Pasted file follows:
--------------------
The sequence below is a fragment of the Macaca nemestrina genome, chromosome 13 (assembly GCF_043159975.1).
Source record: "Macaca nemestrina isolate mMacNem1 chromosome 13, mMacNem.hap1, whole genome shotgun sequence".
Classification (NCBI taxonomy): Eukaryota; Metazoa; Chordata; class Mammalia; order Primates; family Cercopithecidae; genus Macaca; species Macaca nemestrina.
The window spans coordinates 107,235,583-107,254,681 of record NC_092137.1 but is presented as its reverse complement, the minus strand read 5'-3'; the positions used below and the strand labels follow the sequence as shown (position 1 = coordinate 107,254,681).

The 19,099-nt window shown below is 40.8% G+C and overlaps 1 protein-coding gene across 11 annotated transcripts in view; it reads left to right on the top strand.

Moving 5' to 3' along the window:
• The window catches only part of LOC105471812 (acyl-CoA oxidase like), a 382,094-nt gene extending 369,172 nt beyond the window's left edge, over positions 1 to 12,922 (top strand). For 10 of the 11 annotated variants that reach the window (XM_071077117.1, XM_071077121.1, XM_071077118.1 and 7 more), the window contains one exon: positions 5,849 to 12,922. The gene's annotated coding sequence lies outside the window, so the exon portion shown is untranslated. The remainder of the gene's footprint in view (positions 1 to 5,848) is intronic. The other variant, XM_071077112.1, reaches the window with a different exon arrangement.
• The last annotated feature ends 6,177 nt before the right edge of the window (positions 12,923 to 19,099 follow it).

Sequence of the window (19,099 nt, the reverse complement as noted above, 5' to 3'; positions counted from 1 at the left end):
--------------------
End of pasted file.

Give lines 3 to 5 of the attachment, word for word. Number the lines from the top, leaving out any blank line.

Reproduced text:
Classification (NCBI taxonomy): Eukaryota; Metazoa; Chordata; class Mammalia; order Primates; family Cercopithecidae; genus Macaca; species Macaca nemestrina.
The window spans coordinates 107,235,583-107,254,681 of record NC_092137.1 but is presented as its reverse complement, the minus strand read 5'-3'; the positions used below and the strand labels follow the sequence as shown (position 1 = coordinate 107,254,681).

The 19,099-nt window shown below is 40.8% G+C and overlaps 1 protein-coding gene across 11 annotated transcripts in view; it reads left to right on the top strand.